In the past, there were cases where private people were accused of editing theirs, or their rivals profiles (or this), but the following research by a CalTech graduate Virgil Griffith confirms our worst suspicions: corporates and government offices are editing articles to reflect the opinions that suit them. Microsoft, Diebold, even the CIA are some examples of organizations that take part in re-shaping our view of the world to fit theirs.
Agent Mulder's paranoid motto "Trust No One" starts to ring true :(
The way Griffith approached this looks simple in hindsight, but is ingenious:
Griffith thus downloaded the entire encyclopedia, isolating the XML-based records of anonymous changes and IP addresses. He then correlated those IP addresses with public net-address lookup services such as ARIN, as well as private domain-name data provided by IP2Location.com.Here is a link to the full article and a link to Griffith's WikiScanner - a database of corporations and the Wikipedia articles they've edited. And if you don't have the time to drill down, go to this list of salacious edits for the most famous edits, aptly named Wikidgame (examples: Al-Jazeera adds Anti-semitic comments, Occidental Petroleum clears its past, Haliburton and War Crimes... the list goes on).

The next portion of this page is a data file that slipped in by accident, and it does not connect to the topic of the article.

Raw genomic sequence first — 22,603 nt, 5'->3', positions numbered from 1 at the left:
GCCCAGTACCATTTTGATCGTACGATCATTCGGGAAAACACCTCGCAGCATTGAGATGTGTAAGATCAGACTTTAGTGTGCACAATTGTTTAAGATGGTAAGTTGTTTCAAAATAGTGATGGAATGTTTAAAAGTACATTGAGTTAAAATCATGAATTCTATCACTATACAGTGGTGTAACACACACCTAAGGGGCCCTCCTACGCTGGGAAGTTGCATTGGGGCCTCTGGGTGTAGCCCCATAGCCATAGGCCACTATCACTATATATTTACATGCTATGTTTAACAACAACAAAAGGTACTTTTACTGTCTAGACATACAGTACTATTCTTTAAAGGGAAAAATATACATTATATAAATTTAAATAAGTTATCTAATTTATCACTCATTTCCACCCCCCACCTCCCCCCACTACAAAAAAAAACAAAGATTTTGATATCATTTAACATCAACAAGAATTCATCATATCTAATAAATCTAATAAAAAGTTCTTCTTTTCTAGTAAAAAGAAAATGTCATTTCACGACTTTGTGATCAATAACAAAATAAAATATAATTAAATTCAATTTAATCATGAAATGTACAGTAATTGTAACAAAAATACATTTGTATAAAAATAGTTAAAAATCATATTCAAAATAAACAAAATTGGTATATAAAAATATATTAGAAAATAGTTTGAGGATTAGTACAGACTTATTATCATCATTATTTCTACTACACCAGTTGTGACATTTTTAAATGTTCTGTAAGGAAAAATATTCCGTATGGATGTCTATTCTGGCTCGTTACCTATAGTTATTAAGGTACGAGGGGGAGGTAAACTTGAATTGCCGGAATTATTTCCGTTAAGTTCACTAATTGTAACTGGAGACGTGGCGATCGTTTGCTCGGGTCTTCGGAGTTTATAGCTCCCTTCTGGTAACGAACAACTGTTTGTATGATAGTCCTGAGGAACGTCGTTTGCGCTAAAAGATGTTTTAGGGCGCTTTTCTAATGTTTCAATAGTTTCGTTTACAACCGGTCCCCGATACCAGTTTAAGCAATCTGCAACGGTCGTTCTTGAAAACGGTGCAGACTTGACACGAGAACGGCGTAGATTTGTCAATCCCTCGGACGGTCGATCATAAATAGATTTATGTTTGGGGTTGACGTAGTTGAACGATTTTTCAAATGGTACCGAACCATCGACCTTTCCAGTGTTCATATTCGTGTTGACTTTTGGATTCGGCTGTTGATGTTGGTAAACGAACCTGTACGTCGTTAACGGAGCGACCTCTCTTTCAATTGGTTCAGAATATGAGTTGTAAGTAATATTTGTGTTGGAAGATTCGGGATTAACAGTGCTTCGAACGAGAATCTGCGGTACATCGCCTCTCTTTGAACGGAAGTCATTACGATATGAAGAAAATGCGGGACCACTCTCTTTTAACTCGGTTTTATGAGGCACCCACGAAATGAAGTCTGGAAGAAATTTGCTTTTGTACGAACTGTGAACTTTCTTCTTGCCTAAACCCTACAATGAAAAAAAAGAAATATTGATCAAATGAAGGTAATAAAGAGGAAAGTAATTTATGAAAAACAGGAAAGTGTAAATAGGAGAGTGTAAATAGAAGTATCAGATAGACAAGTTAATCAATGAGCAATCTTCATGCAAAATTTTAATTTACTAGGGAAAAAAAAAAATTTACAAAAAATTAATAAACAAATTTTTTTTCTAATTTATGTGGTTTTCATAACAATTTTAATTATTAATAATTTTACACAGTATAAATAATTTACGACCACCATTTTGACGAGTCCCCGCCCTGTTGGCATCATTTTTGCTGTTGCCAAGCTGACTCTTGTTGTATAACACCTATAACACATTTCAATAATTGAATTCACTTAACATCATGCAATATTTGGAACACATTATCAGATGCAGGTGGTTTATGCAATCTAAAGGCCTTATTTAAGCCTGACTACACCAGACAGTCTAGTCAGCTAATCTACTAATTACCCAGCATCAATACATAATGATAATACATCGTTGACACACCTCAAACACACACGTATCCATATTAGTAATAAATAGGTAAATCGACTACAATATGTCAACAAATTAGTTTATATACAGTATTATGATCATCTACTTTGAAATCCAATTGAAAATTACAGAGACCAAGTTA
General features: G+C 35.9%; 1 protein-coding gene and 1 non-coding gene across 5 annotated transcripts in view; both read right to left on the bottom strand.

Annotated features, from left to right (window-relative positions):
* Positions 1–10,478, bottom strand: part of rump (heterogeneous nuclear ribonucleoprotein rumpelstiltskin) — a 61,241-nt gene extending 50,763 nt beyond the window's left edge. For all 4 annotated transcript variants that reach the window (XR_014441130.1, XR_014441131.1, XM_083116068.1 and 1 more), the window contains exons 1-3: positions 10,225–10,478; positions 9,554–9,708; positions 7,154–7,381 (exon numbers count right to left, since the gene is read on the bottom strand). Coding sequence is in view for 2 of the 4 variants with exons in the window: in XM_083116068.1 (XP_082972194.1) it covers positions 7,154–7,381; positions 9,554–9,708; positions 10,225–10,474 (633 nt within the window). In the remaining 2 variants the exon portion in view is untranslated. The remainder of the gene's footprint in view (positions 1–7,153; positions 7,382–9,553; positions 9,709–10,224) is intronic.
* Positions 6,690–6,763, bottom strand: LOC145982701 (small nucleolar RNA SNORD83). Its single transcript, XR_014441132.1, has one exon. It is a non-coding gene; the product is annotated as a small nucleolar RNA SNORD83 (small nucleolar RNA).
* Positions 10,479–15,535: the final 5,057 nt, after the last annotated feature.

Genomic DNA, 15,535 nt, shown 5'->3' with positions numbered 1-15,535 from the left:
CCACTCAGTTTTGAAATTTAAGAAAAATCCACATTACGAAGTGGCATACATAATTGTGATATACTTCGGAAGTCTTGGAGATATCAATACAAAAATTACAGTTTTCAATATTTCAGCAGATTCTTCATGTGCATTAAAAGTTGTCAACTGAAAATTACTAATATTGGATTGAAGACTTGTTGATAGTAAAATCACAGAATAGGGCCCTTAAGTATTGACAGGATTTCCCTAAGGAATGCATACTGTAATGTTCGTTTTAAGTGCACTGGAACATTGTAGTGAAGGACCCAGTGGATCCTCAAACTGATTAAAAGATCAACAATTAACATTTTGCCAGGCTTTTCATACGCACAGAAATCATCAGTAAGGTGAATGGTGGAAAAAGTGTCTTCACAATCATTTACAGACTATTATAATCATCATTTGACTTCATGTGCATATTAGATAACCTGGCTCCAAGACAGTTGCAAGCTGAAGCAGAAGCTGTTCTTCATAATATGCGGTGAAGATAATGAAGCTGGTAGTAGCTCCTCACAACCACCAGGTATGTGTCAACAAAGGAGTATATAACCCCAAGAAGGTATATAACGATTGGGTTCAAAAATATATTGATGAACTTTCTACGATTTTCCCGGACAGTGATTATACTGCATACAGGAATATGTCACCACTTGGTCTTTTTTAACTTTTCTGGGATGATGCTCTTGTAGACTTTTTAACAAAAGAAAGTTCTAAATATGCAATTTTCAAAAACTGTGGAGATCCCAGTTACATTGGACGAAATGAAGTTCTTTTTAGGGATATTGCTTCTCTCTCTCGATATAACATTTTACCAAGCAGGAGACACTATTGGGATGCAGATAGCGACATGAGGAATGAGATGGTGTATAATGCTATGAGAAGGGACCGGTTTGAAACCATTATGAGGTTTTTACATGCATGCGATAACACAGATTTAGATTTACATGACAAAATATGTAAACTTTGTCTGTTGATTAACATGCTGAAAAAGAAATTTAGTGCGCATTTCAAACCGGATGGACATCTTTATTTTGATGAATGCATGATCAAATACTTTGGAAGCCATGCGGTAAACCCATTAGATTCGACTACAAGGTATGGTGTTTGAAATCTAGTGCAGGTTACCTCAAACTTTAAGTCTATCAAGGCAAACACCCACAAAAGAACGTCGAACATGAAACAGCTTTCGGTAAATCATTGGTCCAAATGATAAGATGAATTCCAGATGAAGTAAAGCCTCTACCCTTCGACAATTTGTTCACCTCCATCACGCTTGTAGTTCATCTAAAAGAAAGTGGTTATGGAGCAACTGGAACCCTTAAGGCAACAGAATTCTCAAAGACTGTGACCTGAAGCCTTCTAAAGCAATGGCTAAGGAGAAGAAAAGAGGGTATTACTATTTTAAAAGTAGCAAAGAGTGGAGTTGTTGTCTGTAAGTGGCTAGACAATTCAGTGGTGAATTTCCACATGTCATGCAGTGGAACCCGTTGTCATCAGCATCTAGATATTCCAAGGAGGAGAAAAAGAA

The result: A database of 34.4 million edits, performed by 2.6 million organizations or individuals ranging from the CIA to Microsoft to Congressional offices, now linked to the edits they or someone at their organization's net address has made.
In the future, I'll try to minimize Wikipedia references and concentrate on technical only (although this too is suspect: in my HD DVD post, I referred to both HD DVD and BluRay entries in Wikipedia - completely forgetting that behind these 2 rivaling formats there are 2 groups of companies, fighting for market share - and make no mistake, altering your rival's Wikipedia entry is now considered a fair move in the war).
PS: I thought of using whatis.com as a replacement to Wikipedia. I've entered "BluRay" and the first link that came up is for "HD DVD official site" - clearly I can trust no one :) For lack of a better alternative, I'll try to use Google's "define:" tag, and some tech blogs.